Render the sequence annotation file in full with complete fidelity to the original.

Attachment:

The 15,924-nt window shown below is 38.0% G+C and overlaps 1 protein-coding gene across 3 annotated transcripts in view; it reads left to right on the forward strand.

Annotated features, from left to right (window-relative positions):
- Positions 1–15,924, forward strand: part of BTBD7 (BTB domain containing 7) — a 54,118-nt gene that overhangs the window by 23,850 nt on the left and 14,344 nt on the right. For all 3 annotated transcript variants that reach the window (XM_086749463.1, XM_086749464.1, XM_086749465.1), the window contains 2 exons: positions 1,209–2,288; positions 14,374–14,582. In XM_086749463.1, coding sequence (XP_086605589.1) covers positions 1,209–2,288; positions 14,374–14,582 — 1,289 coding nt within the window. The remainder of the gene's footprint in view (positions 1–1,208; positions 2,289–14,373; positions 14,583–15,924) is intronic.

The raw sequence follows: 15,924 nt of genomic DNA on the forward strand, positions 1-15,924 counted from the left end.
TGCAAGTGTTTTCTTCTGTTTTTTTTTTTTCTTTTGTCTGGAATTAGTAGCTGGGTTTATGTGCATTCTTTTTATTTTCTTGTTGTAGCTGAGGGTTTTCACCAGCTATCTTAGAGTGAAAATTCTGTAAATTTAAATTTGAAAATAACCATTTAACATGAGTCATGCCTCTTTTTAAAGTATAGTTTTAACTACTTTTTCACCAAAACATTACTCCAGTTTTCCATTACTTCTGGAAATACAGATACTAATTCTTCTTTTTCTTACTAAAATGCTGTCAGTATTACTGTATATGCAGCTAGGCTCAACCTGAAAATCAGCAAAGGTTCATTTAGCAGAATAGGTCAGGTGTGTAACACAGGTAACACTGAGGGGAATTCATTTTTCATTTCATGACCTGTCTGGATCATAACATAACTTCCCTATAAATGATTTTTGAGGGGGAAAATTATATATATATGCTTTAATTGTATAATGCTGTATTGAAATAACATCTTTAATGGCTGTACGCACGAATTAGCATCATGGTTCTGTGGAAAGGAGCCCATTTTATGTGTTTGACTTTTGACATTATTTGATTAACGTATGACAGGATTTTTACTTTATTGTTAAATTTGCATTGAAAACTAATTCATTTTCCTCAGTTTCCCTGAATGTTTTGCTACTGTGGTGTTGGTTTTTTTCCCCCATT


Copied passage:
The 15,924-nt window shown below is 38.0% G+C and overlaps 1 protein-coding gene across 3 annotated transcripts in view; it reads left to right on the forward strand.

Annotated features, from left to right (window-relative positions):
- Positions 1–15,924, forward strand: part of BTBD7 (BTB domain containing 7) — a 54,118-nt gene that overhangs the window by 23,850 nt on the left and 14,344 nt on the right. For all 3 annotated transcript variants that reach the window (XM_086749463.1, XM_086749464.1, XM_086749465.1), the window contains 2 exons: positions 1,209–2,288; positions 14,374–14,582. In XM_086749463.1, coding sequence (XP_086605589.1) covers positions 1,209–2,288; positions 14,374–14,582 — 1,289 coding nt within the window. The remainder of the gene's footprint in view (positions 1–1,208; positions 2,289–14,373; positions 14,583–15,924) is intronic.

The raw sequence follows: 15,924 nt of genomic DNA on the forward strand, positions 1-15,924 counted from the left end.
TGCAAGTGTTTTCTTCTGTTTTTTTTTTTTCTTTTGTCTGGAATTAGTAGCTGGGTTTATGTGCATTCTTTTTATTTTCTTGTTGTAGCTGAGGGTTTTCACCAGCTATCTTAGAGTGAAAATTCTGTAAATTTAAATTTGAAAATAACCATTTAACATGAGTCATGCCTCTTTTTAAAGTATAGTTTTAACTACTTTTTCACCAAAACATTACTCCAGTTTTCCATTACTTCTGGAAATACAGATACTAATTCTTCTTTTTCTTACTAAAATGCTGTCAGTATTACTGTATATGCAGCTAGGCTCAACCTGAAAATCAGCAAAGGTTCATTTAGCAGAATAGGTCAGGTGTGTAACACAGGTAACACTGAGGGGAATTCATTTTTCATTTCATGACCTGTCTGGATCATAACATAACTTCCCTATAAATGATTTTTGAGGGGGAAAATTATATATATATGCTTTAATTGTATAATGCTGTATTGAAATAACATCTTTAATGGCTGTACGCACGAATTAGCATCATGGTTCTGTGGAAAGGAGCCCATTTTATGTGTTTGACTTTTGACATTATTTGATTAACGTATGACAGGATTTTTACTTTATTGTTAAATTTGCATTGAAAACTAATTCATTTTCCTCAGTTTCCCTGAATGTTTTGCTACTGTGGTGTTGGTTTTTTTCCCCCATT